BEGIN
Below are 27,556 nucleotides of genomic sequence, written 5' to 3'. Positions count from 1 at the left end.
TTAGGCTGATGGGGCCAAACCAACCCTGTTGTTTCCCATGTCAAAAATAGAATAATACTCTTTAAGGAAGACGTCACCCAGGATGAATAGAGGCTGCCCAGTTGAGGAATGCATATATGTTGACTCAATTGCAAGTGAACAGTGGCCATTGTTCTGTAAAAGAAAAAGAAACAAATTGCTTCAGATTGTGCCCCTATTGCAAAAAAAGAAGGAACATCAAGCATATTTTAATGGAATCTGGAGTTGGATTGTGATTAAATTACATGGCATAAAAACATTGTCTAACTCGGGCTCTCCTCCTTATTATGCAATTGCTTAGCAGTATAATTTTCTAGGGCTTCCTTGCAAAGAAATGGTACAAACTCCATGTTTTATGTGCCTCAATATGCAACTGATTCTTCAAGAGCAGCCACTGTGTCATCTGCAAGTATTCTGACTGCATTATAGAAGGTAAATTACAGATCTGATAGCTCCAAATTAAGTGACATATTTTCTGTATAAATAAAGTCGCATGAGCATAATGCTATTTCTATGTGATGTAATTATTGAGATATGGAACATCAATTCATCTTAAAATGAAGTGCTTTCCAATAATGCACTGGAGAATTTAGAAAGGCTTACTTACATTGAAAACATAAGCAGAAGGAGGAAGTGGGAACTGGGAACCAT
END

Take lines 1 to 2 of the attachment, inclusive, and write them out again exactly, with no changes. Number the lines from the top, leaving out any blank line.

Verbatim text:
Below are 27,556 nucleotides of genomic sequence, written 5' to 3'. Positions count from 1 at the left end.
TTAGGCTGATGGGGCCAAACCAACCCTGTTGTTTCCCATGTCAAAAATAGAATAATACTCTTTAAGGAAGACGTCACCCAGGATGAATAGAGGCTGCCCAGTTGAGGAATGCATATATGTTGACTCAATTGCAAGTGAACAGTGGCCATTGTTCTGTAAAAGAAAAAGAAACAAATTGCTTCAGATTGTGCCCCTATTGCAAAAAAAGAAGGAACATCAAGCATATTTTAATGGAATCTGGAGTTGGATTGTGATTAAATTACATGGCATAAAAACATTGTCTAACTCGGGCTCTCCTCCTTATTATGCAATTGCTTAGCAGTATAATTTTCTAGGGCTTCCTTGCAAAGAAATGGTACAAACTCCATGTTTTATGTGCCTCAATATGCAACTGATTCTTCAAGAGCAGCCACTGTGTCATCTGCAAGTATTCTGACTGCATTATAGAAGGTAAATTACAGATCTGATAGCTCCAAATTAAGTGACATATTTTCTGTATAAATAAAGTCGCATGAGCATAATGCTATTTCTATGTGATGTAATTATTGAGATATGGAACATCAATTCATCTTAAAATGAAGTGCTTTCCAATAATGCACTGGAGAATTTAGAAAGGCTTACTTACATTGAAAACATAAGCAGAAGGAGGAAGTGGGAACTGGGAACCAT